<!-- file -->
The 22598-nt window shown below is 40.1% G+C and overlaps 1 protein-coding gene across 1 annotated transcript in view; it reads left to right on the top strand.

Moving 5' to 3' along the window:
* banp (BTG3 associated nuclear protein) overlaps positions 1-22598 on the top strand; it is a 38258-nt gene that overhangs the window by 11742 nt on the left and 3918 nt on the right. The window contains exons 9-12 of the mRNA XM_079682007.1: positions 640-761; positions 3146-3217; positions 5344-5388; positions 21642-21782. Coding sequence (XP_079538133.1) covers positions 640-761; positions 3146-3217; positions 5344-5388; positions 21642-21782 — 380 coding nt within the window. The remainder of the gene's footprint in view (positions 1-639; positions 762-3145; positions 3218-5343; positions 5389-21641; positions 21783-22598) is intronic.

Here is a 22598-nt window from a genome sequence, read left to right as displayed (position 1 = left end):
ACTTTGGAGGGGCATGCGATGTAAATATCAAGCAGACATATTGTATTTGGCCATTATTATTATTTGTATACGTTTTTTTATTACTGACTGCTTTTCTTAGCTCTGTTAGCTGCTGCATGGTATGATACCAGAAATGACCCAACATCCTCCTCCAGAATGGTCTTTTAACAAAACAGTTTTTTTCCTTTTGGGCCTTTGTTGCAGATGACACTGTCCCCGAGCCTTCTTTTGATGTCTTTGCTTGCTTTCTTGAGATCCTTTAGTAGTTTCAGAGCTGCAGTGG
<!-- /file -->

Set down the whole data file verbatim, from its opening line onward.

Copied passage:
The 22598-nt window shown below is 40.1% G+C and overlaps 1 protein-coding gene across 1 annotated transcript in view; it reads left to right on the top strand.

Moving 5' to 3' along the window:
* banp (BTG3 associated nuclear protein) overlaps positions 1-22598 on the top strand; it is a 38258-nt gene that overhangs the window by 11742 nt on the left and 3918 nt on the right. The window contains exons 9-12 of the mRNA XM_079682007.1: positions 640-761; positions 3146-3217; positions 5344-5388; positions 21642-21782. Coding sequence (XP_079538133.1) covers positions 640-761; positions 3146-3217; positions 5344-5388; positions 21642-21782 — 380 coding nt within the window. The remainder of the gene's footprint in view (positions 1-639; positions 762-3145; positions 3218-5343; positions 5389-21641; positions 21783-22598) is intronic.

Here is a 22598-nt window from a genome sequence, read left to right as displayed (position 1 = left end):
ACTTTGGAGGGGCATGCGATGTAAATATCAAGCAGACATATTGTATTTGGCCATTATTATTATTTGTATACGTTTTTTTATTACTGACTGCTTTTCTTAGCTCTGTTAGCTGCTGCATGGTATGATACCAGAAATGACCCAACATCCTCCTCCAGAATGGTCTTTTAACAAAACAGTTTTTTTCCTTTTGGGCCTTTGTTGCAGATGACACTGTCCCCGAGCCTTCTTTTGATGTCTTTGCTTGCTTTCTTGAGATCCTTTAGTAGTTTCAGAGCTGCAGTGG